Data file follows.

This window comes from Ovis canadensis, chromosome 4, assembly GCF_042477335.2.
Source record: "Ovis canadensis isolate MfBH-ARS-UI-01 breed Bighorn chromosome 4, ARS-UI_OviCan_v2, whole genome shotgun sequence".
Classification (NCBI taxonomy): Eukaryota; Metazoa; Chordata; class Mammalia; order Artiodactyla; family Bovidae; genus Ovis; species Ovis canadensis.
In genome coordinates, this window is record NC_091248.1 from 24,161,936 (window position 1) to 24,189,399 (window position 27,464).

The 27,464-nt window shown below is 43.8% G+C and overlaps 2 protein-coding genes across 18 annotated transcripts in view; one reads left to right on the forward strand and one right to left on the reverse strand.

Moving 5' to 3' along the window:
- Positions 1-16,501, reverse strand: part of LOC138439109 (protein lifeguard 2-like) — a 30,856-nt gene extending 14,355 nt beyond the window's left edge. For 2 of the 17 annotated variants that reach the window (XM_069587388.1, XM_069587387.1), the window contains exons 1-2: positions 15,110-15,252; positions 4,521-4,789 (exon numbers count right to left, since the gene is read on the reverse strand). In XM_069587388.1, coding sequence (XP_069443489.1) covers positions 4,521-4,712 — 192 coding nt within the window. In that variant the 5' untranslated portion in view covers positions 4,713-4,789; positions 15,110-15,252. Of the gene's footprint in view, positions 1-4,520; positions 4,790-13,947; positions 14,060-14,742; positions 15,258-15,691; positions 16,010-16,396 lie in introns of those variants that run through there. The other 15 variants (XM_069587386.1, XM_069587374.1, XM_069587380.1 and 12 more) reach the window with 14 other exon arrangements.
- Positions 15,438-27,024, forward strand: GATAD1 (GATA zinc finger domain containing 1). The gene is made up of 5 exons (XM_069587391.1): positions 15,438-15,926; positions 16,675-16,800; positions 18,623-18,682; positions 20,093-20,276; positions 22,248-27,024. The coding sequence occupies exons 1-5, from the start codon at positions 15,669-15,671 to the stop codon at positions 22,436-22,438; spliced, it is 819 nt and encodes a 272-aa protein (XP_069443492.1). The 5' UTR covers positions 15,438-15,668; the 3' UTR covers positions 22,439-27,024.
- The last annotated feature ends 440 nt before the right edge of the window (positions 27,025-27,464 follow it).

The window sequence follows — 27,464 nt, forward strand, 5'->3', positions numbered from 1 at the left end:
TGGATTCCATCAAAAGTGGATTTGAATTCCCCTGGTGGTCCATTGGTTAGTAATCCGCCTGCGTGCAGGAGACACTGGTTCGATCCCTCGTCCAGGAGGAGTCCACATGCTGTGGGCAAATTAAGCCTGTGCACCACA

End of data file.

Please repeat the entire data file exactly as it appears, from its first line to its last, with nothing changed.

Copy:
This window comes from Ovis canadensis, chromosome 4, assembly GCF_042477335.2.
Source record: "Ovis canadensis isolate MfBH-ARS-UI-01 breed Bighorn chromosome 4, ARS-UI_OviCan_v2, whole genome shotgun sequence".
Classification (NCBI taxonomy): Eukaryota; Metazoa; Chordata; class Mammalia; order Artiodactyla; family Bovidae; genus Ovis; species Ovis canadensis.
In genome coordinates, this window is record NC_091248.1 from 24,161,936 (window position 1) to 24,189,399 (window position 27,464).

The 27,464-nt window shown below is 43.8% G+C and overlaps 2 protein-coding genes across 18 annotated transcripts in view; one reads left to right on the forward strand and one right to left on the reverse strand.

Moving 5' to 3' along the window:
- Positions 1-16,501, reverse strand: part of LOC138439109 (protein lifeguard 2-like) — a 30,856-nt gene extending 14,355 nt beyond the window's left edge. For 2 of the 17 annotated variants that reach the window (XM_069587388.1, XM_069587387.1), the window contains exons 1-2: positions 15,110-15,252; positions 4,521-4,789 (exon numbers count right to left, since the gene is read on the reverse strand). In XM_069587388.1, coding sequence (XP_069443489.1) covers positions 4,521-4,712 — 192 coding nt within the window. In that variant the 5' untranslated portion in view covers positions 4,713-4,789; positions 15,110-15,252. Of the gene's footprint in view, positions 1-4,520; positions 4,790-13,947; positions 14,060-14,742; positions 15,258-15,691; positions 16,010-16,396 lie in introns of those variants that run through there. The other 15 variants (XM_069587386.1, XM_069587374.1, XM_069587380.1 and 12 more) reach the window with 14 other exon arrangements.
- Positions 15,438-27,024, forward strand: GATAD1 (GATA zinc finger domain containing 1). The gene is made up of 5 exons (XM_069587391.1): positions 15,438-15,926; positions 16,675-16,800; positions 18,623-18,682; positions 20,093-20,276; positions 22,248-27,024. The coding sequence occupies exons 1-5, from the start codon at positions 15,669-15,671 to the stop codon at positions 22,436-22,438; spliced, it is 819 nt and encodes a 272-aa protein (XP_069443492.1). The 5' UTR covers positions 15,438-15,668; the 3' UTR covers positions 22,439-27,024.
- The last annotated feature ends 440 nt before the right edge of the window (positions 27,025-27,464 follow it).

The window sequence follows — 27,464 nt, forward strand, 5'->3', positions numbered from 1 at the left end:
TGGATTCCATCAAAAGTGGATTTGAATTCCCCTGGTGGTCCATTGGTTAGTAATCCGCCTGCGTGCAGGAGACACTGGTTCGATCCCTCGTCCAGGAGGAGTCCACATGCTGTGGGCAAATTAAGCCTGTGCACCACA